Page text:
Macroeconomics: The Day Ahead for 16 March

  • Banking fears still dominate, as focus turns to ECB meeting; digesting Credit Suisse liquidity lifeline, robust Australia labour report, rebound in China New Home Prices, mixed Japan Trade; awaiting US weekly jobless claims, Philly Fed, Housing Starts and Import Prices, UK OBR briefing
  • ECB: consensus still sees 50 bps hike, markets ‘priced’ for 25 bps or pause; focus on CPI forecast revisions, sharp upward revision to 2023 seen, guidance on CPI outlook risks; ECB and other central banks face major dilemma on choice between inflation fight and stability risks
  • Markets belatedly waking up to re-establish term risk premia


Today is all about the ECB meeting, with a relatively light data run outside of a raft of second division data in the US, with the first rise in China New Home Prices in 18 months and robust Australian labour data to digest, along with Credit Suisse’s decision to establish a CHF 50 Bln covered loan facility with the SNB, and to buy back $2.5 Bln and EUR 500 Mln of senior debt Ahead lie US weekly jobless claims, Import Prices, Philly Fed Manufacturing & NY Fed Services surveys, and Housing Starts. The events schedule has the as expected no change from Bank Indonesia to ponder, ahead of the UK OBR’s press briefing on its updated forecasts, with the International Grains Council publishing its monthly report, and govt bond supply taking the form of multi-maturity auctions in France and Spain, and 2-yr in Canada. There are corporate earnings in the energy & resource sector via way of Enel, Minas Gerais, Rusal. But all eyes will continue to be on the banking sector, with Credit Suisse’s woes reigniting fears of potential domino effects, and the scale of rates and other market volatility forcing margin calls, and a more fundamental and probably long overdue reassessment of banking and institutional portfolios, which per se will only contribute to further near-term volatility, as term risk premia on longer duration assets are belatedly re-established, and most visible in widening credit spreads, which will obviously have an impact on companies that need to refinance debt, especially those with weak balance sheets, above all the ‘zombie’ fraternity.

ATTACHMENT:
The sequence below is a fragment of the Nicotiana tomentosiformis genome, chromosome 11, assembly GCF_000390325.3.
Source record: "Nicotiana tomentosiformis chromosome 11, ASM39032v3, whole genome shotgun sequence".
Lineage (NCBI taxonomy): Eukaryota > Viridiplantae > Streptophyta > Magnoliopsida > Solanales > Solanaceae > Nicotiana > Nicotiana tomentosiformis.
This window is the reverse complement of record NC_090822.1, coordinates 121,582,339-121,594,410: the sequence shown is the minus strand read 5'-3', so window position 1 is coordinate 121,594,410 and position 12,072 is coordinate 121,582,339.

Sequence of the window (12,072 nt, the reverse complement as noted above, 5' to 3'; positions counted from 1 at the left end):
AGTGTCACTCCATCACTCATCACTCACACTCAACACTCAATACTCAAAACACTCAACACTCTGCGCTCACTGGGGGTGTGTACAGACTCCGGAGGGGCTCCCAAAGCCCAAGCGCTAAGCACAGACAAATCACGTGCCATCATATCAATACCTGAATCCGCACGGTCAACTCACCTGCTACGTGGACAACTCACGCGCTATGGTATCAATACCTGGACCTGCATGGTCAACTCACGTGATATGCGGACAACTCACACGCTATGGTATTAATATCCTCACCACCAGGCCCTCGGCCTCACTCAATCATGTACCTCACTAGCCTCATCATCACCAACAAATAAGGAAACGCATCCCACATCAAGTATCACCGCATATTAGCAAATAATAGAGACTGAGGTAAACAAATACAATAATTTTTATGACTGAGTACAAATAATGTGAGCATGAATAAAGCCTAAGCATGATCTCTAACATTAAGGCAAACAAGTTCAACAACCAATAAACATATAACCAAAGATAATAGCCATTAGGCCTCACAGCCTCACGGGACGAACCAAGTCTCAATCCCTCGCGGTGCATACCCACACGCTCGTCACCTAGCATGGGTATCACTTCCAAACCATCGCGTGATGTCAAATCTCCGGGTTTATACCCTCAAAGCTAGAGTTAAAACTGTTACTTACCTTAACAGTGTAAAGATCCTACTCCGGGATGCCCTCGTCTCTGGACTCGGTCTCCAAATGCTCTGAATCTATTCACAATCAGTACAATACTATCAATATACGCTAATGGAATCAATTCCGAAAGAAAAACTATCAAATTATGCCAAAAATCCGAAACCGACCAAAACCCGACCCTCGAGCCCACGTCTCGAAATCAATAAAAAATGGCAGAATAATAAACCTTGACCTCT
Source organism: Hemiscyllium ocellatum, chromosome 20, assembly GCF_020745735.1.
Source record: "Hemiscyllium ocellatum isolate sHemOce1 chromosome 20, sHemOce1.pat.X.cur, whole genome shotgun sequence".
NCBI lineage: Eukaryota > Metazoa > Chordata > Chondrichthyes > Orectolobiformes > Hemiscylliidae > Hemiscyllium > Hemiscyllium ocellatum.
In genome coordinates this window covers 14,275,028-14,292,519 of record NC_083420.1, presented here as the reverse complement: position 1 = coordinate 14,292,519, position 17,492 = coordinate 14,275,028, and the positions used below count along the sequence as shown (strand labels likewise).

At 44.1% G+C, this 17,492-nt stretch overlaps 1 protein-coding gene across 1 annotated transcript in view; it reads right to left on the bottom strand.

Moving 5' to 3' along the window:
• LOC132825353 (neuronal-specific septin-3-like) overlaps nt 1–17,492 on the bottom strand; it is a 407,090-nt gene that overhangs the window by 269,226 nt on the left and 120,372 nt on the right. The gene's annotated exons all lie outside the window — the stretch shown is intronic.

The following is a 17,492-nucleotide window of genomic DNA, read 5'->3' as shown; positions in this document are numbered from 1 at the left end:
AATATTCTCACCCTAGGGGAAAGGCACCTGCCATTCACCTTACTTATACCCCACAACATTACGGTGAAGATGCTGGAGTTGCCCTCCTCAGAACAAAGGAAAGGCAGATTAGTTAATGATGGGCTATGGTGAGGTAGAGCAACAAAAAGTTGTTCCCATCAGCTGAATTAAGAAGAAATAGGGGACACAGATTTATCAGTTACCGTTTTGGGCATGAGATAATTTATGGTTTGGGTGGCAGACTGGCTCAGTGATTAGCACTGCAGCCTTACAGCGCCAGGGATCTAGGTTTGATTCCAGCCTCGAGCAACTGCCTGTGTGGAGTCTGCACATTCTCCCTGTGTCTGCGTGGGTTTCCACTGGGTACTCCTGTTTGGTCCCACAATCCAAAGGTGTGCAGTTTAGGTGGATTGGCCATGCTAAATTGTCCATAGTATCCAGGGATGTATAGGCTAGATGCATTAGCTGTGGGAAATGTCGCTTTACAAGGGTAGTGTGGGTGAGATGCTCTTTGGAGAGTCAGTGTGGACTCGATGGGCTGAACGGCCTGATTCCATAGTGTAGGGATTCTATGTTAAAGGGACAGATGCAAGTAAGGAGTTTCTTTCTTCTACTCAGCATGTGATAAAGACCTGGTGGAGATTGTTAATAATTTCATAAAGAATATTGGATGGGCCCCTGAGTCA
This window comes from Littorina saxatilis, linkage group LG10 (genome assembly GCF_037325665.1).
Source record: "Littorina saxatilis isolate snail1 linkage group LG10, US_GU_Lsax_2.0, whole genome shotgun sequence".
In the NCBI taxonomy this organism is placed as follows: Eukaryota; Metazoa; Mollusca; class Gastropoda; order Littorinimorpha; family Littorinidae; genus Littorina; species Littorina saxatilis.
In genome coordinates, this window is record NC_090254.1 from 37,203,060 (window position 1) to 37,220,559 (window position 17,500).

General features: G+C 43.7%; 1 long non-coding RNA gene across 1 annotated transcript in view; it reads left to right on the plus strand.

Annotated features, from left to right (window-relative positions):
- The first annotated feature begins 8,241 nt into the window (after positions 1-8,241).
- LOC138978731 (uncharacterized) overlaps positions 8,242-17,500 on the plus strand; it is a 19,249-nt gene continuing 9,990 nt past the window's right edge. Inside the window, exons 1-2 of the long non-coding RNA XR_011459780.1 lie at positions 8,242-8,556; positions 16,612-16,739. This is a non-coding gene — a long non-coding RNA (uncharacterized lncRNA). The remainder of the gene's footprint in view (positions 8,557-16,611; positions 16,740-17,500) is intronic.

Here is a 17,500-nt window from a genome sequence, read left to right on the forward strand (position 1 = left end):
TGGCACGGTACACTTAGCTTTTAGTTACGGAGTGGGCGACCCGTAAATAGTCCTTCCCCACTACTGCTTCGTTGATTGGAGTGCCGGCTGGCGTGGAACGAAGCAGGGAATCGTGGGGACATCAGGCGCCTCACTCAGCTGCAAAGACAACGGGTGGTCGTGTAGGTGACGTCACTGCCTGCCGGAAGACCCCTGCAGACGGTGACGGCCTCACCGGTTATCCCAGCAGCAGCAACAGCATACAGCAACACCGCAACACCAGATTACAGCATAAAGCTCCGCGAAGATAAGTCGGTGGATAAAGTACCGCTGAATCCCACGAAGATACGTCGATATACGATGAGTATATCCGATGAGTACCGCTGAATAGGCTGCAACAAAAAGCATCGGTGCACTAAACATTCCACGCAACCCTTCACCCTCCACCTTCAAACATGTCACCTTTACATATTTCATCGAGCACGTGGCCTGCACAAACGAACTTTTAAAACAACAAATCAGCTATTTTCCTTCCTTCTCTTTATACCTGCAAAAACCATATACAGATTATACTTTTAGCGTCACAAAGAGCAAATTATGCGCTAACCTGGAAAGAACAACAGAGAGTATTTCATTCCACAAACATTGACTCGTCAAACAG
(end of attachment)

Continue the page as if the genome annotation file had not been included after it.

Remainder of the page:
** Eurozone – ECB rate decision **

The consensus still looks for a 50 bps hike to 3.0% Depo and 3.50% Refi as has been heavily signalled, though markets are priced for a 75% probability of 25 bps after all the bank fear-related turmoil, though with the front end Euribor term structure in a mess, this tells us more about the volume of re-hedging, stop losses and short covering in recent days, rather than what markets are priced for (see attached chart).

ECB Dec 2023 market rate expectations

The question then is what guidance is given for May, with markets now discounting a 40% chance of a 25 bps hike, while ECB hawks such as Austria’s Holzmann are already pressing for 50 bps hikes in May through July, which earnt him a stern rebuke from Italy’s Visco for not adhering to the ‘data dependent’ mantra, while chief economist Lane warned against policy being on ‘auto pilot’. A lot will depend on the forecast revisions, with 2023 headline CPI likely to be edged down, but more than offset by a sizeable upward revision to core for 2023 (Dec forecast 4.2%) and more modestly for 2024; but the 2025 forecast (last 2.4%) will be key in signal terms, with any downward revisions perhaps an acknowledgement that the prior sharp shift up in market rate expectations since the February and December meetings is in line with the ECB’s own expectations. There may be some tweaking of growth forecasts, which should be slightly higher. The question then will be how the statement and Lagarde’s describe risks to the CPI outlooks, more than likely adjusted as being to the ‘upside’ against February’s more balanced. But the broader and bigger issue for the ECB Council’s discussion is whether it has become alarmed by the scale of market volatility and whether it sees the SVB et al and Credit Suisse woes as a genuine systemic risk. The dilemma the ECB and all other central banks are facing is if the potential systemic risks force them to put the inflation fight on the backburner with, knowing full well that if they do go down that route, then they may struggle to resume the inflation fight, once perceived systemic risks ease.

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